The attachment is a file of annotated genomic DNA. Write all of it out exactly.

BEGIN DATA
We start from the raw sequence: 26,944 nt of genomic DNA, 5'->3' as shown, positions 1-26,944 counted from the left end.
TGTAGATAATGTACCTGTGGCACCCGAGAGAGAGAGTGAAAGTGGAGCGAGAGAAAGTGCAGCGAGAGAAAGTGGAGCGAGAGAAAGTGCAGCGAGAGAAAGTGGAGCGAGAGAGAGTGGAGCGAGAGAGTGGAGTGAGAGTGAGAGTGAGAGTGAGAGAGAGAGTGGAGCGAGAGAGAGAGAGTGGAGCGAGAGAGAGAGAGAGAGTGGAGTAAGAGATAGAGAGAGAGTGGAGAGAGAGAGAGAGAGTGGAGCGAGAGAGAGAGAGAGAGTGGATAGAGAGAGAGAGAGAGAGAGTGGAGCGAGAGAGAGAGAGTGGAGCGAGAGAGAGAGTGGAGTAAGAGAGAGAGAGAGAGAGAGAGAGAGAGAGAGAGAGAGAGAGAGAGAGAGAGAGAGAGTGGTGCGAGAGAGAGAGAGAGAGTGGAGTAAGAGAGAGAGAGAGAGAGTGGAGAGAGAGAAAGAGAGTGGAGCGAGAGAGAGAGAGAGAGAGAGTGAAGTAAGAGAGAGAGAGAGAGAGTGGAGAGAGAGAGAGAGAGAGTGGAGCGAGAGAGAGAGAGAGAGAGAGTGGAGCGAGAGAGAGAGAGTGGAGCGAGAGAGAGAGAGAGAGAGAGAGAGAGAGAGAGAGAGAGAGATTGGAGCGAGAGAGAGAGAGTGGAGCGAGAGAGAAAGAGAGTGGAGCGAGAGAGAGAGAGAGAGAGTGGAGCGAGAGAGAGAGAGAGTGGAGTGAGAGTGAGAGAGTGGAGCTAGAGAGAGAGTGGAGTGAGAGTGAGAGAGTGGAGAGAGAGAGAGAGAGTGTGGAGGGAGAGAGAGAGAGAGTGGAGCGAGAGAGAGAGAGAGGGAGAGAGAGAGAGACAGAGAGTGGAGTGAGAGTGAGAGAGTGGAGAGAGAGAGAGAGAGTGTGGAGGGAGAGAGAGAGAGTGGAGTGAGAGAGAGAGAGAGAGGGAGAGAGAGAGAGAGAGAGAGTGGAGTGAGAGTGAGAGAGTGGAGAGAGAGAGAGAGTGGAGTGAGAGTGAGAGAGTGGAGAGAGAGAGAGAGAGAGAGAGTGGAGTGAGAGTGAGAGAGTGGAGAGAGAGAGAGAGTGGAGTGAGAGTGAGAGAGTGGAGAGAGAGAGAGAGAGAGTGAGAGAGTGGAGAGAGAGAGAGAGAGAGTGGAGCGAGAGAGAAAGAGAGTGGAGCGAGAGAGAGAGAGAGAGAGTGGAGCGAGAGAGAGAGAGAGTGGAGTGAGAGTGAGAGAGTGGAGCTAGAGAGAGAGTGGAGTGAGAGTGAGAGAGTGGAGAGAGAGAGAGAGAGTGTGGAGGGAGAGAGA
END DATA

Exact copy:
We start from the raw sequence: 26,944 nt of genomic DNA, 5'->3' as shown, positions 1-26,944 counted from the left end.
TGTAGATAATGTACCTGTGGCACCCGAGAGAGAGAGTGAAAGTGGAGCGAGAGAAAGTGCAGCGAGAGAAAGTGGAGCGAGAGAAAGTGCAGCGAGAGAAAGTGGAGCGAGAGAGAGTGGAGCGAGAGAGTGGAGTGAGAGTGAGAGTGAGAGTGAGAGAGAGAGTGGAGCGAGAGAGAGAGAGTGGAGCGAGAGAGAGAGAGAGAGTGGAGTAAGAGATAGAGAGAGAGTGGAGAGAGAGAGAGAGAGTGGAGCGAGAGAGAGAGAGAGAGTGGATAGAGAGAGAGAGAGAGAGAGTGGAGCGAGAGAGAGAGAGTGGAGCGAGAGAGAGAGTGGAGTAAGAGAGAGAGAGAGAGAGAGAGAGAGAGAGAGAGAGAGAGAGAGAGAGAGAGAGAGAGTGGTGCGAGAGAGAGAGAGAGAGTGGAGTAAGAGAGAGAGAGAGAGAGTGGAGAGAGAGAAAGAGAGTGGAGCGAGAGAGAGAGAGAGAGAGAGTGAAGTAAGAGAGAGAGAGAGAGAGTGGAGAGAGAGAGAGAGAGAGTGGAGCGAGAGAGAGAGAGAGAGAGAGTGGAGCGAGAGAGAGAGAGTGGAGCGAGAGAGAGAGAGAGAGAGAGAGAGAGAGAGAGAGAGAGAGATTGGAGCGAGAGAGAGAGAGTGGAGCGAGAGAGAAAGAGAGTGGAGCGAGAGAGAGAGAGAGAGAGTGGAGCGAGAGAGAGAGAGAGTGGAGTGAGAGTGAGAGAGTGGAGCTAGAGAGAGAGTGGAGTGAGAGTGAGAGAGTGGAGAGAGAGAGAGAGAGTGTGGAGGGAGAGAGAGAGAGAGTGGAGCGAGAGAGAGAGAGAGGGAGAGAGAGAGAGACAGAGAGTGGAGTGAGAGTGAGAGAGTGGAGAGAGAGAGAGAGAGTGTGGAGGGAGAGAGAGAGAGTGGAGTGAGAGAGAGAGAGAGAGGGAGAGAGAGAGAGAGAGAGAGTGGAGTGAGAGTGAGAGAGTGGAGAGAGAGAGAGAGTGGAGTGAGAGTGAGAGAGTGGAGAGAGAGAGAGAGAGAGAGAGTGGAGTGAGAGTGAGAGAGTGGAGAGAGAGAGAGAGTGGAGTGAGAGTGAGAGAGTGGAGAGAGAGAGAGAGAGAGTGAGAGAGTGGAGAGAGAGAGAGAGAGAGTGGAGCGAGAGAGAAAGAGAGTGGAGCGAGAGAGAGAGAGAGAGAGTGGAGCGAGAGAGAGAGAGAGTGGAGTGAGAGTGAGAGAGTGGAGCTAGAGAGAGAGTGGAGTGAGAGTGAGAGAGTGGAGAGAGAGAGAGAGAGTGTGGAGGGAGAGAGA